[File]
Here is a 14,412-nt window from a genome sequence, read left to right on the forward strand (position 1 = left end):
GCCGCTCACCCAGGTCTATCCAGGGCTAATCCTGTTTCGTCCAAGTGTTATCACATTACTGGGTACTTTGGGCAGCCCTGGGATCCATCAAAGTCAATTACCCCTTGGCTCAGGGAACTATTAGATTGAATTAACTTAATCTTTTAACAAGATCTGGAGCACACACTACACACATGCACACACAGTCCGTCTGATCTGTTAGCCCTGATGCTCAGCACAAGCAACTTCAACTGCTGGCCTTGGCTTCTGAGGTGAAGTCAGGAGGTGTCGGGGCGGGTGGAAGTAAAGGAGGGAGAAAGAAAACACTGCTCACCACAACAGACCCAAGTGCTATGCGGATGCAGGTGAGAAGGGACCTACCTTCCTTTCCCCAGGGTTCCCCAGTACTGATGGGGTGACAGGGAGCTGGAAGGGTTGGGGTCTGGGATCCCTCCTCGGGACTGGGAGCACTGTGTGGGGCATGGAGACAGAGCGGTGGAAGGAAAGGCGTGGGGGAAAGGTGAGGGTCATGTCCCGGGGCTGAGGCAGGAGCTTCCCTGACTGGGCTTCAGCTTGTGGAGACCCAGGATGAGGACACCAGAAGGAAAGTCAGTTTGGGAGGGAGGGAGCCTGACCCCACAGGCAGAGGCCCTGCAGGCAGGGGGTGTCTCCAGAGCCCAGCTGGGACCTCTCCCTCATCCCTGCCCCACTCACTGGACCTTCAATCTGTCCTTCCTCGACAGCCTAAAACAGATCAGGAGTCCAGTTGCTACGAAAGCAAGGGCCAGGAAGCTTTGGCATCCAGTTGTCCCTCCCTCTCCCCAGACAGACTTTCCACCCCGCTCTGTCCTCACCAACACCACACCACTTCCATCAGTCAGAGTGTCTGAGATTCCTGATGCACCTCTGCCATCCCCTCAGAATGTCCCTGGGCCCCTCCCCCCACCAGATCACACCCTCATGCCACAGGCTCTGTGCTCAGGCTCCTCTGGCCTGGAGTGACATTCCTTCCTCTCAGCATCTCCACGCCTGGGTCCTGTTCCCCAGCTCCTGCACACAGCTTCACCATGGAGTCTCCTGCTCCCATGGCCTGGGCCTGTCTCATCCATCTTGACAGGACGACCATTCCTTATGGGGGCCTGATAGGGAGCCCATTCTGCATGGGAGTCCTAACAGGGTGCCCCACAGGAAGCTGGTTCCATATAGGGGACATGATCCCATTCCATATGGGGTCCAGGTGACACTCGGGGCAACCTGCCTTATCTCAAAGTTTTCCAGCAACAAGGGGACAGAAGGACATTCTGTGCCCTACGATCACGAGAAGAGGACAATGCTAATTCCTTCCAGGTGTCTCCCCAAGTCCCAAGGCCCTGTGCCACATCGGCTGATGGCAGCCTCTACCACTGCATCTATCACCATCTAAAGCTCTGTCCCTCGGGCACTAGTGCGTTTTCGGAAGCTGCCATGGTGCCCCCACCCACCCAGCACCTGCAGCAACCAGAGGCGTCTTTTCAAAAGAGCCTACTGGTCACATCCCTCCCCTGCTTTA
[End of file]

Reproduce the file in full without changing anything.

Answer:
Here is a 14,412-nt window from a genome sequence, read left to right on the forward strand (position 1 = left end):
GCCGCTCACCCAGGTCTATCCAGGGCTAATCCTGTTTCGTCCAAGTGTTATCACATTACTGGGTACTTTGGGCAGCCCTGGGATCCATCAAAGTCAATTACCCCTTGGCTCAGGGAACTATTAGATTGAATTAACTTAATCTTTTAACAAGATCTGGAGCACACACTACACACATGCACACACAGTCCGTCTGATCTGTTAGCCCTGATGCTCAGCACAAGCAACTTCAACTGCTGGCCTTGGCTTCTGAGGTGAAGTCAGGAGGTGTCGGGGCGGGTGGAAGTAAAGGAGGGAGAAAGAAAACACTGCTCACCACAACAGACCCAAGTGCTATGCGGATGCAGGTGAGAAGGGACCTACCTTCCTTTCCCCAGGGTTCCCCAGTACTGATGGGGTGACAGGGAGCTGGAAGGGTTGGGGTCTGGGATCCCTCCTCGGGACTGGGAGCACTGTGTGGGGCATGGAGACAGAGCGGTGGAAGGAAAGGCGTGGGGGAAAGGTGAGGGTCATGTCCCGGGGCTGAGGCAGGAGCTTCCCTGACTGGGCTTCAGCTTGTGGAGACCCAGGATGAGGACACCAGAAGGAAAGTCAGTTTGGGAGGGAGGGAGCCTGACCCCACAGGCAGAGGCCCTGCAGGCAGGGGGTGTCTCCAGAGCCCAGCTGGGACCTCTCCCTCATCCCTGCCCCACTCACTGGACCTTCAATCTGTCCTTCCTCGACAGCCTAAAACAGATCAGGAGTCCAGTTGCTACGAAAGCAAGGGCCAGGAAGCTTTGGCATCCAGTTGTCCCTCCCTCTCCCCAGACAGACTTTCCACCCCGCTCTGTCCTCACCAACACCACACCACTTCCATCAGTCAGAGTGTCTGAGATTCCTGATGCACCTCTGCCATCCCCTCAGAATGTCCCTGGGCCCCTCCCCCCACCAGATCACACCCTCATGCCACAGGCTCTGTGCTCAGGCTCCTCTGGCCTGGAGTGACATTCCTTCCTCTCAGCATCTCCACGCCTGGGTCCTGTTCCCCAGCTCCTGCACACAGCTTCACCATGGAGTCTCCTGCTCCCATGGCCTGGGCCTGTCTCATCCATCTTGACAGGACGACCATTCCTTATGGGGGCCTGATAGGGAGCCCATTCTGCATGGGAGTCCTAACAGGGTGCCCCACAGGAAGCTGGTTCCATATAGGGGACATGATCCCATTCCATATGGGGTCCAGGTGACACTCGGGGCAACCTGCCTTATCTCAAAGTTTTCCAGCAACAAGGGGACAGAAGGACATTCTGTGCCCTACGATCACGAGAAGAGGACAATGCTAATTCCTTCCAGGTGTCTCCCCAAGTCCCAAGGCCCTGTGCCACATCGGCTGATGGCAGCCTCTACCACTGCATCTATCACCATCTAAAGCTCTGTCCCTCGGGCACTAGTGCGTTTTCGGAAGCTGCCATGGTGCCCCCACCCACCCAGCACCTGCAGCAACCAGAGGCGTCTTTTCAAAAGAGCCTACTGGTCACATCCCTCCCCTGCTTTA